This could explain why people living in polluted urban areas, including in the United States, have a greater risk for heart disease (cardiovascular disease), including heart attacks and strokes, as well as premature death. This research also highlights why we need to regulate these tiny particles in the air. As the researchers said: "This is a serious public health concern".

Excerpts from The Guardian: Billions of air pollution particles found in hearts of city dwellers   ...continue reading "Pollution Nanoparticles Found In Human Hearts"

1

Do you routinely work more than 10 hours a day at your job? Uh-oh. A large study conducted in France found that individuals working long hours had a 29% greater risk of stroke, and those working long hours for 10 years or more had a 45% greater risk of stroke. What exactly are long working hours? The study defined long working hours (LWH) as working more than 10 hours daily for at least 50 days per year.

The researchers looked at people who had full-time jobs, and did not separate out types of strokes - both ischemic and hemorrhagic strokes were lumped together in this study. Another interesting finding was that the risk for stroke was greater among people under the age of 50 who reported long working hours for more than 10 years. And this association had a "lower effect for owners, chief executive officers, professionals, and farmers" - all occupations where people had greater control over decisions during their days.

Studies from other countries found a similar association. For example, in Japan, 60% of death from over-work (called karoshi) cases who received worker compensation died of stroke.

From Science Daily: Long work hours associated with increased risk of stroke  ...continue reading "Long Work Hours Associated With Increased Stroke Risk"

What's with the blueberry obsession in medical studies? Another study finding health benefits with frequent eating of blueberries was recently published in the American Journal of Clinical Nutrition. Researchers at the Univ. of Anglia in the United Kingdom found that eating one cup of blueberries daily for 6 months reduced risk factors for cardiovascular disease (e.g. improvements in endothelial function, systemic arterial stiffness, and HDL cholesterol concentrations). They predicted that this would result in 12 to 15% reductions in heart (cardiovascular) disease risk.

The nicely done study was conducted on 138 overweight or obese men aged 50 to 75 years, all with Metabolic syndrome (e.g. hypertension, low levels of HDL cholesterol, impaired fasting glucose) - thus a group at risk for heart disease. Interestingly, ingesting 1/2 cup of blueberries a day did not have health benefits  - only 1 cup of blueberries a day did. So it was dose dependent -the more, the better. However, the study did not find any improvements in blood pressure or insulin resistance (glucose control) at the end of 6 months.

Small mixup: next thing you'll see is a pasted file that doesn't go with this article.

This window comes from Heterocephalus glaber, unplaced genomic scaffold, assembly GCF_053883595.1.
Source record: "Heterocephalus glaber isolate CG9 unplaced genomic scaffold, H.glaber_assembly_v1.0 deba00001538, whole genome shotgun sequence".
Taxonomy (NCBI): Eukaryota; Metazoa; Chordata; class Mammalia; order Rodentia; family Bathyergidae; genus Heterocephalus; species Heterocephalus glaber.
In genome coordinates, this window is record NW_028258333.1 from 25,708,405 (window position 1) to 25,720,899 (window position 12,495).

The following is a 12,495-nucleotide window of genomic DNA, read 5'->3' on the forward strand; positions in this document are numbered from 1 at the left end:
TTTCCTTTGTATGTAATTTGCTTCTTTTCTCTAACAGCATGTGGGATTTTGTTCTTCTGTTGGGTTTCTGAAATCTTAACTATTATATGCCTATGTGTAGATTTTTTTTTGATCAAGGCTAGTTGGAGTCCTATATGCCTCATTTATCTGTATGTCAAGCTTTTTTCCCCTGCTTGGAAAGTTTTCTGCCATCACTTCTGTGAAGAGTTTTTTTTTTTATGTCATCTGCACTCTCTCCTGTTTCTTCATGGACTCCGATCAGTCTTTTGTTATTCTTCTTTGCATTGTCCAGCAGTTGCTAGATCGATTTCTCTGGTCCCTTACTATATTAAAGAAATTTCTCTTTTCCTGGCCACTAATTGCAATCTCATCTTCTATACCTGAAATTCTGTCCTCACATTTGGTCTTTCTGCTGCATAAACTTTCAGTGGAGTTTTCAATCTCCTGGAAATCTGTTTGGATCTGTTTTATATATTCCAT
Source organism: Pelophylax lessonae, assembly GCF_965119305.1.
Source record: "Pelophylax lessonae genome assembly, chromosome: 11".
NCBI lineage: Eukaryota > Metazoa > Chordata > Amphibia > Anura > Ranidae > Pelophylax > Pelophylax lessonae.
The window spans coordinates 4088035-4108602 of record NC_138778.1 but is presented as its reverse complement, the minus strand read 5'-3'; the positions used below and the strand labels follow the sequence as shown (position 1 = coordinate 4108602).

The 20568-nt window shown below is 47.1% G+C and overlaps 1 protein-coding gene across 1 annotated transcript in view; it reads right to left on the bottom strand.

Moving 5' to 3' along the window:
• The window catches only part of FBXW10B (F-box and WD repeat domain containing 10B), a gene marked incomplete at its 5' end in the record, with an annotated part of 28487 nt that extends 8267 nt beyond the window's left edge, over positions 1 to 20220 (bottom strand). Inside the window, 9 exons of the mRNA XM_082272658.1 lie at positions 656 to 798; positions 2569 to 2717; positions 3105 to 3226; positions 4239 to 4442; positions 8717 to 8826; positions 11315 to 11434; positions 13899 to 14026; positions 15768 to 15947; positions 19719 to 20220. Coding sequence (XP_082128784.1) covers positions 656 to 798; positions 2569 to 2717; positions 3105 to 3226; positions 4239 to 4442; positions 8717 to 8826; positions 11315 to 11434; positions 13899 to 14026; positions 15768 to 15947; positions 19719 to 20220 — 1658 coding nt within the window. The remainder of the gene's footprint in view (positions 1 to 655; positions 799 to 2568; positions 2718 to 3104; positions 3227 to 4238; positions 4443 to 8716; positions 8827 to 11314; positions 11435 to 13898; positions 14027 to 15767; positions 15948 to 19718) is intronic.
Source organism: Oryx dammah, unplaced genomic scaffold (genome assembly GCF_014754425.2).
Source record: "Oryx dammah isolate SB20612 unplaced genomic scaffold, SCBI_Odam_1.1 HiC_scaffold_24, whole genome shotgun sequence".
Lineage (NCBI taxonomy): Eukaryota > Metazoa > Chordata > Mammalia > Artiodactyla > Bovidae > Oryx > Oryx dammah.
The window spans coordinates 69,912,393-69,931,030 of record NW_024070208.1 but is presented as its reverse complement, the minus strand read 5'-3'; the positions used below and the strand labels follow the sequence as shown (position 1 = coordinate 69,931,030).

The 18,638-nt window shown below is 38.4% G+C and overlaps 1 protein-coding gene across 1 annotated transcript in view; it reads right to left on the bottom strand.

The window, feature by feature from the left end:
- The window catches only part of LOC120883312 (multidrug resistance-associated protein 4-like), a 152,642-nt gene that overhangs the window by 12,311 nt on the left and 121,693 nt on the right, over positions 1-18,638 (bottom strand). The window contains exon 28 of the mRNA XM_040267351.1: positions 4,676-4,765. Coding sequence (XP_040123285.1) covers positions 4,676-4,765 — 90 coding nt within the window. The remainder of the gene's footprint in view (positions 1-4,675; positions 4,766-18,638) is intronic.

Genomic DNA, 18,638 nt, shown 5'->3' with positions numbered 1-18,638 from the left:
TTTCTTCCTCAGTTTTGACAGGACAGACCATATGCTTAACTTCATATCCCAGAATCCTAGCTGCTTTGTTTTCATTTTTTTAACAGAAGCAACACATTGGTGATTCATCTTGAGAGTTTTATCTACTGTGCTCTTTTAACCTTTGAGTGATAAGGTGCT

Remember, one should not focus on individual foods (e.g. blueberries), but should strive for a good dietary pattern, such as the Mediterranean diet. That means a diet rich in fruits and vegetables, whole grains, seeds, nuts, and legumes. These foods have lots of fiber and feed the beneficial microbes in the gut. Eating one beneficial food such as blueberries won't overcome an entire unhealthy dietary pattern, such as the Western one (lots of highly processed foods, low in fiber, lots of fast food, sugary drinks, etc).

BOTTOM LINE: While this study focused on blueberries, research shows that eating all types of berries (blueberriesblackberries, raspberries, lingonberries, bilberries, strawberries, etc.) have health benefits. One should actually try eating a variety of berries, if possible, because they all have different nutrients, microbes (to feed beneficial bacteria in the gut), and different health benefits.

From Medical Xpress: Eating blueberries every day improves heart health   ...continue reading "Eating Blueberries Frequently and Heart Health"

Eat real foods, not supplements. Study after study has found beneficial health effects from eating real foods, but not from taking supplements. Now another large study found similar effects - eating real foods was linked to a lower risk of death for any reason (all cause mortality) and death from heart disease (cardiovascular), which was not found with supplements. The only dietary supplement that was associated with a lower risk of death and cancer was lycopene.

In fact, the Tufts University researchers also found that excess intake of calcium from supplements (exceeding 1,000 mg/day) was associated with a 62% increased risk for dying from cancer, but this was not found with foods. And even in persons with a low intake of nutrients from foods, the use of dietary supplements had no effect on the risk of death.The study conclusions were that: "Use of dietary supplements is not associated with mortality benefits among U.S. adults."